St Mary’s, the church Pevsner called “an exasperating puzzle”, paid scintillating homage to a baffling conundrum through Julian Bliss and his sextet. With enormous verve and assured musicianship the wonderfully balanced line-up of piano, trumpet, vibes, guitar, bass and drums, backing the brilliant young clarinettist, profiled one of the most contradictory giants of 20th century music.
Why was Benny Goodman, so generous in ways of inclusiveness and innovation – you don’t get to be called the King of Swing for just one hit number – so darned mean-spirited? A full house never quite cracked that one, but in the end who cared? We’d had an evening of sunshine outside the building and inside too as the musical colossus was dissected in wry, witty words and glorious golden sounds.
One minute we were in 1930s Chicago defying convention about mixed race bands, the next we were into some of the finest jazz and swing numbers ever penned, as we went Stomping at the Savoy, nice ‘n’ slow Up a Lazy River, did some Artie Shaw Moonglowing, met the Sheik of Araby and Sweet Georgia Brown, tried classics via Paganini’s Caprice (the old South Bank Show signature tune), Bebopped and Bossa-Novaed, and signed off with After You’ve Gone.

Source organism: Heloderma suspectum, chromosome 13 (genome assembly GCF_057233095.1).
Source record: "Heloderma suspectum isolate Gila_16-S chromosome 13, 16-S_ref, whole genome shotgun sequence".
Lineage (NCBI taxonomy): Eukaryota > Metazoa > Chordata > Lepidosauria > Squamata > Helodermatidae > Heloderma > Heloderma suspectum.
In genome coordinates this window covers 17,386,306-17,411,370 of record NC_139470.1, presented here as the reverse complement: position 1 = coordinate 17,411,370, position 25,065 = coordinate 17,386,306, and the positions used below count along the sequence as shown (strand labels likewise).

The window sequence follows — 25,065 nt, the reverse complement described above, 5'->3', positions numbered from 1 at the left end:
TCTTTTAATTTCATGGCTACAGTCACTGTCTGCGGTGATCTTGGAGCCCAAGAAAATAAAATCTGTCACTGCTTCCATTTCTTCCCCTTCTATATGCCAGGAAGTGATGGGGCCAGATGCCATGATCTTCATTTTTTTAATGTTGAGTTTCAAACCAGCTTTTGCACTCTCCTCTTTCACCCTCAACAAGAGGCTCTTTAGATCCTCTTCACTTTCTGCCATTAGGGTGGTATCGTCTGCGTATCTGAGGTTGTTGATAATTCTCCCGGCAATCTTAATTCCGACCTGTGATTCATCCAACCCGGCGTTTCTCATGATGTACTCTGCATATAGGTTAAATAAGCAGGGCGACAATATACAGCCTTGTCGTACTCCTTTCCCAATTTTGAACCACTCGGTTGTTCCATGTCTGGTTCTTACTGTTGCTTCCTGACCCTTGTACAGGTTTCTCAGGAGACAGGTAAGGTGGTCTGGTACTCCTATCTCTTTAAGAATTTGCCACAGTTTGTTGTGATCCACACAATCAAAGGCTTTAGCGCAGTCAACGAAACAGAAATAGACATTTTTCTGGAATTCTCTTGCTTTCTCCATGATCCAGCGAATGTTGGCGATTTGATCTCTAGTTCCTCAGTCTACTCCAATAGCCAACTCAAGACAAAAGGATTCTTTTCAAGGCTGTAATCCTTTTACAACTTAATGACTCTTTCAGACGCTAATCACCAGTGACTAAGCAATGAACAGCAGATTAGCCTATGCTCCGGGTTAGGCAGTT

Classical training has given Bliss the discipline; now his new life as Benny is providing the freedom to reach fresh creative heights, and each member of the band more than justified the frequent, much-applauded solo spots. That, Mr Goodman, is what you call generosity.